Generally speaking, I am not a fan of metallic hardcore. Yes, I listen to crust, but I’m referring more to the type of metallic hardcore that so often gets panned by the Punknews readership: “thugcore,” “moshcore,” what have you. Other than a few songs by Donnybrook, my inborn aversion to all that is Headbanger’s Ball-ready has prevented me from truly getting my mosh on. The debut LP by San Antonio bros Bitter End, Climate of Fear, is not a transcendent album -- it has, however, opened up my tastes to an entire sub-sub-genre that I had willfully ignored.
The disc begins with “Panic,” a collection of news samples that mentions September 11th, the Iraq War, and the Virginia Tech Massacre among other incidents. I was previously unaware that bands this “br00tal” could cover any political content that wasn’t horrifically right-wing, so this came as a pleasant surprise. As the samples die down, a rolling, almost groovy bass line and pounding drums immediately fade up, which then give way to chugging guitar chords. Once the band transitions to into the first actual song, “Climate of Fear,” the chord progressions stick to a peppy but mid-paced beat, and the occasional line-ending palm-muted parts add to the overall heavy sound without bogging down the music in pointless breakdowns. Bitter End, unlike many of their more metallic or less talented peers, know how to write a fucking song. They understand that a breakdown does not constitute a chorus; that gang vocals work best when used sparingly; and that a variety of tempos within a single song makes it more interesting, not harder to dance to. Bitter End even attempts a few heavy metal-style lead guitar harmonies, which turn out surprisingly well, and serve to make the beatdown-styled music catchier and more accessible.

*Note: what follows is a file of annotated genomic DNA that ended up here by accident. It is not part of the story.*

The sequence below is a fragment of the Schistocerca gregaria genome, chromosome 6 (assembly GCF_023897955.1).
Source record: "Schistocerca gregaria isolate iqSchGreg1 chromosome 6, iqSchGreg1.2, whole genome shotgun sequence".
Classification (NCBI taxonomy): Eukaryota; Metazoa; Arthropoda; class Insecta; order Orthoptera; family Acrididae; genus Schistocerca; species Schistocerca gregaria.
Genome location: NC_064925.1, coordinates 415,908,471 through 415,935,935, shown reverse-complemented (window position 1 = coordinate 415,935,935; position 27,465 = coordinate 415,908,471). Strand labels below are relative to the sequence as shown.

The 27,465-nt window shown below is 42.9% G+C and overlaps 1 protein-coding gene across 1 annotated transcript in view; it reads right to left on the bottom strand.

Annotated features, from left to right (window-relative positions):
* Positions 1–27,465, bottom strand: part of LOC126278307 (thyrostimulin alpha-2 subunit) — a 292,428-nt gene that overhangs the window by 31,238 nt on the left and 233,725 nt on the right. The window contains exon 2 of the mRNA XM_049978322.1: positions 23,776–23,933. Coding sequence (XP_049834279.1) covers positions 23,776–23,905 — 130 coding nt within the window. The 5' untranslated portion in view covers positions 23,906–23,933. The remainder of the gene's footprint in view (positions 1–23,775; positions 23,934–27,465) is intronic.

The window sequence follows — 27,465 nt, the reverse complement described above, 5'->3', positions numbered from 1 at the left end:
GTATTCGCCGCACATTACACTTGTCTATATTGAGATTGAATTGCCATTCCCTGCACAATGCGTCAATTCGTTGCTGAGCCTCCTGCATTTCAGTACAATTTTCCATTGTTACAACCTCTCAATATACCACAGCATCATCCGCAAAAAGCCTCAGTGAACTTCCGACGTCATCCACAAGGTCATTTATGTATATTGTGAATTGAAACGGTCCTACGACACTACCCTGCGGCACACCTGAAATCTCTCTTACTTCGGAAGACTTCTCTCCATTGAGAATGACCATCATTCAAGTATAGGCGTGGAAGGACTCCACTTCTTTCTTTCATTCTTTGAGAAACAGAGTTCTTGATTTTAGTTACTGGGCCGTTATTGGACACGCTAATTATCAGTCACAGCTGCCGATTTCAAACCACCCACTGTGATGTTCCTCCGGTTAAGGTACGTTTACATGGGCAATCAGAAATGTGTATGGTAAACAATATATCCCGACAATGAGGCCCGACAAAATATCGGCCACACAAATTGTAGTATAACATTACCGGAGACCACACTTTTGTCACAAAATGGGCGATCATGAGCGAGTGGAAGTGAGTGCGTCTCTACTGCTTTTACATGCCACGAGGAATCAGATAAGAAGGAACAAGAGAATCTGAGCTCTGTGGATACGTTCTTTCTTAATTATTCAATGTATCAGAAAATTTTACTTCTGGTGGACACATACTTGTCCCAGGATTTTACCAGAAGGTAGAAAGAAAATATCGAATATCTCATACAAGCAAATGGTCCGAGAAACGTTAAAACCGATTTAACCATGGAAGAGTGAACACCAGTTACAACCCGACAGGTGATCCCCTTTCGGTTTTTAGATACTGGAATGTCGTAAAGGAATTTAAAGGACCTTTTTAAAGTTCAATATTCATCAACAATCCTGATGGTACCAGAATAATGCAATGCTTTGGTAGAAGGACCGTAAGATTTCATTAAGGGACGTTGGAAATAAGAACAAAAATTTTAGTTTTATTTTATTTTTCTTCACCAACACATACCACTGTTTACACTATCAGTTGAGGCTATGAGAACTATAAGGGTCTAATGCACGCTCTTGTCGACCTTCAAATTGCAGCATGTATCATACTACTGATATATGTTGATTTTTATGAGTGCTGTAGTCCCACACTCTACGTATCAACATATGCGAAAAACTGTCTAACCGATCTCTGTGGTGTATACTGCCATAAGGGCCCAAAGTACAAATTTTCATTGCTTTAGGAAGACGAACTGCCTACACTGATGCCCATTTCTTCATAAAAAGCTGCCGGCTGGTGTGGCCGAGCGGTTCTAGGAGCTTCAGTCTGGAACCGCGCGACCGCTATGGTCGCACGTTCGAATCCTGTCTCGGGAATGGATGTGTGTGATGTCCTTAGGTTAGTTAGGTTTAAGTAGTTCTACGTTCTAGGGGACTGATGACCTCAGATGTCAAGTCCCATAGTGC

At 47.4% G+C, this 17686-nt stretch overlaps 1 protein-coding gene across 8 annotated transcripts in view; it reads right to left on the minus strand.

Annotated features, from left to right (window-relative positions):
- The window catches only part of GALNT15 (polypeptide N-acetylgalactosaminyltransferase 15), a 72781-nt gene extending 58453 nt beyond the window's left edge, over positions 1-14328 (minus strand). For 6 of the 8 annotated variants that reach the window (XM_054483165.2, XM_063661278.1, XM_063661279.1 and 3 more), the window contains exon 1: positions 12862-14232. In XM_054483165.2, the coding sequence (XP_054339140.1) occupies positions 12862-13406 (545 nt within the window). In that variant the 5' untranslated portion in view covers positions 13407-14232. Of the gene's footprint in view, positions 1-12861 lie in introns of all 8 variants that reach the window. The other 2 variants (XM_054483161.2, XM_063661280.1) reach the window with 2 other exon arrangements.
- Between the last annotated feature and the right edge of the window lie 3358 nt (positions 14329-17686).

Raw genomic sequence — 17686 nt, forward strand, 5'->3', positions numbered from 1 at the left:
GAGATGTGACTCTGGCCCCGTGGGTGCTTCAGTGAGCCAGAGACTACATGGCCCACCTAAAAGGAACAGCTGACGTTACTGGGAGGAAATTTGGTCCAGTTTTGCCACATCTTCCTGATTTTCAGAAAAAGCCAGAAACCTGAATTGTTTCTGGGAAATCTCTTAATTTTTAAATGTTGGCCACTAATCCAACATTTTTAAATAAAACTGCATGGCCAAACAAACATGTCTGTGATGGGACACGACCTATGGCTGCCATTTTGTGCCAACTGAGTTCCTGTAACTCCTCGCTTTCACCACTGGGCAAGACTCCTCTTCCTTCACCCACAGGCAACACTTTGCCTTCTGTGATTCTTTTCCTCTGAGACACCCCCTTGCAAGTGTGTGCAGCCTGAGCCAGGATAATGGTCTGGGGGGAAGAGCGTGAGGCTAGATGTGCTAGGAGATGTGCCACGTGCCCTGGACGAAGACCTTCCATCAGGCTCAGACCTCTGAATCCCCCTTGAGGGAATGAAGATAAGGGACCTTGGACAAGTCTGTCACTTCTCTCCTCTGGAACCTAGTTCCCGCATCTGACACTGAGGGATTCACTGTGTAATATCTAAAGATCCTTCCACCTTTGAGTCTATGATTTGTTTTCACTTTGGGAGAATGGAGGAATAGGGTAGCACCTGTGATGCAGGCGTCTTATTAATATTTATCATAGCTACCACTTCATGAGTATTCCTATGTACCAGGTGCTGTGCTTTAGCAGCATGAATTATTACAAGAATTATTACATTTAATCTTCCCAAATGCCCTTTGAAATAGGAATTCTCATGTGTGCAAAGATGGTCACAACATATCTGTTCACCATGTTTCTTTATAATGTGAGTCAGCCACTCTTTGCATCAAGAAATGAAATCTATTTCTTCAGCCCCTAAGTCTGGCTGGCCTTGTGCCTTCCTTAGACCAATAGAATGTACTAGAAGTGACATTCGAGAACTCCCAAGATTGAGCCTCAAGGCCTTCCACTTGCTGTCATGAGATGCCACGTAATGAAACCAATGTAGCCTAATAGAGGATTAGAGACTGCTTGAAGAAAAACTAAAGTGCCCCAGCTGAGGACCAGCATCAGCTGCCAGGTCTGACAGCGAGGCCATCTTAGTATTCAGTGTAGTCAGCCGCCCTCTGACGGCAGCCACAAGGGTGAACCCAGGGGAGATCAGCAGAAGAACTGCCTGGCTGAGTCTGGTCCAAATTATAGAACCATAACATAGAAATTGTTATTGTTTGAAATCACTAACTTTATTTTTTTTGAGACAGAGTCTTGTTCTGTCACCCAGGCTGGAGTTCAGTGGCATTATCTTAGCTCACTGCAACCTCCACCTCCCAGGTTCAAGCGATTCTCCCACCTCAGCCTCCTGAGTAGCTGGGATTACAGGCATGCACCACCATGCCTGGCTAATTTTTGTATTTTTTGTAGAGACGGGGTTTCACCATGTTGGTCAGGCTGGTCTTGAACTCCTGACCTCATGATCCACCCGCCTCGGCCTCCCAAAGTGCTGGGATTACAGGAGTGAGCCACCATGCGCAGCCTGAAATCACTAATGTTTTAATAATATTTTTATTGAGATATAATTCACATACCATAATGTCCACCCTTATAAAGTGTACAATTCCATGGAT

Of course, Climate of Fear does have its faults. Vocalist Daniel Rosen is acceptable, but his hoarse shouts delivered with an almost hip-hop cadence are bland at best. The vocals really aren’t memorable at all -- just another spitting bulldog in a genre full of them. Guitarist Griffin Jarzombek provides some additional vocals, but having an awesome name does nothing to improve his ridiculous tough-guy growls. The only other serious complaint I have is that the style, while done well, simply can’t support extended listening: A whole album of mid-tempo metallic hardcore, regardless of its quality or reasonable 30-minute runtime, just gets to be too boring for me. I suppose that’s ADD for you.
So, despite having unremarkable vocals and perhaps the most boring cover art since Nuclear Assault’s Handle with Care, Climate of Fear is ultimately an enjoyable metallic hardcore album. Bitter End pay their respects to both old-school NYHC and new-school `90s metalcore without either style becoming overwhelming. While not perfect, Climate of Fear is good for a first album and is, for me at least, a suitable introduction to a genre I no longer consider to be musically, stylistically, and ethically bankrupt.